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Can I build a simple 50mV to 150mV ac amplifier?

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Newbie level 6
Jun 9, 2011
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I'm experimenting with ac radiosignals.
So I made a program in java capable of reading the microphone (and headphone) input.
I can use a mic and when I talk I can see my wave move in the screen.
I can measure that both the mic and the antenna on my rc-controller have ac current in them.

Problem is, the ac current coming out of the rc-controller is 50mV and the rc from the mic is 150mV roughly measured with an orsilloscope.

Now could I easily convert that 50mV to 150mV using a 9V battery?
If not, any suggestion on how to continue?

The soundcard microphone input has sufficient sensitivity to process 50 mV as well. So you won't need an amplifier.

I'm surprized to hear about AC current of 50 mV...

That is weard because when I output sound to an antenna, I simply connected the red wire in my TRS plug to the antenna. And I can measure the ac at the top of the antenna.
Now connecting the redwire in a TRS plug to the antenna of my rc controller does not give any sound at all.
Tho Im not looking for the sound (as its above hearing (27MHz)) Im looking to get the input so that I can read it using a program and calculate input data..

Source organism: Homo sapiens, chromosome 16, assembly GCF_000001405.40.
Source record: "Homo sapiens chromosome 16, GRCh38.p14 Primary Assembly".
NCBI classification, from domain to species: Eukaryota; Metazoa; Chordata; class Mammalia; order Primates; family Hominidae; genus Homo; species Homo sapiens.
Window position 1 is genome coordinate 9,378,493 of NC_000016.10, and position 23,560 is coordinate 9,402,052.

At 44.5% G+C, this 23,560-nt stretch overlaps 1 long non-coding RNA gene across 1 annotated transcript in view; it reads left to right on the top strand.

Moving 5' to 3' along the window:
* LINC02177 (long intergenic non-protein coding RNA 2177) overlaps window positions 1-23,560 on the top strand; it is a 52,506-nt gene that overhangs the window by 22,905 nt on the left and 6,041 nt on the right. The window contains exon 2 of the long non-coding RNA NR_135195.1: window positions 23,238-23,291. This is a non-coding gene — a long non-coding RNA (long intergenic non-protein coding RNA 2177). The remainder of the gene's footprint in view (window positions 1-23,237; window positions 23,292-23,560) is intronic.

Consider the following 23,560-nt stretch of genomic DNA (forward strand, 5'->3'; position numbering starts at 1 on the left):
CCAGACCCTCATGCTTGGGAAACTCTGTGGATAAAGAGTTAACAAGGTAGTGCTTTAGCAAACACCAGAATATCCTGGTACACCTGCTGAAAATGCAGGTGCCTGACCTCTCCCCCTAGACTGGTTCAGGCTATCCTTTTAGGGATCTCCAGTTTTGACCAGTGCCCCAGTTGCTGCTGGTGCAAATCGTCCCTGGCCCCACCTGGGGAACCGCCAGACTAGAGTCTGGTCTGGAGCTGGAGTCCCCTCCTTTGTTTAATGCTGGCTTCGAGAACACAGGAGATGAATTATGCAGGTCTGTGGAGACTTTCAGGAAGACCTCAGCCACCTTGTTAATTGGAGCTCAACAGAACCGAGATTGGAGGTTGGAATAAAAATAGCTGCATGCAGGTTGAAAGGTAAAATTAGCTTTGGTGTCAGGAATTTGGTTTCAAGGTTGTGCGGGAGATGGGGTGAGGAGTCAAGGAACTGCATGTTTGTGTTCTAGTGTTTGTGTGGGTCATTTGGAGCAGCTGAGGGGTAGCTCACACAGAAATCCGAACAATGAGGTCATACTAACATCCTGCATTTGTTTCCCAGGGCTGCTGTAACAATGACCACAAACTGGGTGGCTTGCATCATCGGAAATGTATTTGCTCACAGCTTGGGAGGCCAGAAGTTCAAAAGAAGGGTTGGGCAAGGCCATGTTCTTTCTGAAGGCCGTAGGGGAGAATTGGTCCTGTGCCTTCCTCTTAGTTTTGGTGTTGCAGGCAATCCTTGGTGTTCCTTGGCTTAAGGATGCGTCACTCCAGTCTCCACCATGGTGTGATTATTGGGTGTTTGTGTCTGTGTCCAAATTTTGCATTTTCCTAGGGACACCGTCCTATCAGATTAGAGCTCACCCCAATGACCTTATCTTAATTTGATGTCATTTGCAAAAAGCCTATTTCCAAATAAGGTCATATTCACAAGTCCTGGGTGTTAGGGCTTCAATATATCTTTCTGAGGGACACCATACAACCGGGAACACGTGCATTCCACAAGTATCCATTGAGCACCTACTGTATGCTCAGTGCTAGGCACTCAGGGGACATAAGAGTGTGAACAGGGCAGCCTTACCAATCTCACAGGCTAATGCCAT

Maybe what Im looking for is no amplifier but instead something to reduce the frequency by like 1000 times?

Bro its difficult to amplify such small voltage.and 10mv is voltage, don't Call it as current.current is measured in amp.Bro just an guidance , we Can amplify currents using amplifier using transistors, BUT amplifying such small voltage is very difficult.if i get Any solution will post here.

The sound input can only process input signals with a frequency below 20 kHz. No chance for the RF signal of a RC transmitter. If you know the involved modulation, you can possibly make a simple receiver. If it's AM, a signal diode would be sufficient.

I was thinking sending and reciving information using pulses of amplitudechanges, not sure if that is what AM was but that is the type of signals that the rc car would respond to.

Anyhow I would need to a frequency changer..
Is it easy or way hard to make a chip that changes the incoming ac to maybe 1/10^5th?
Couldn't that be done using the right type of capasitator? Or would that turn the ac to dc?

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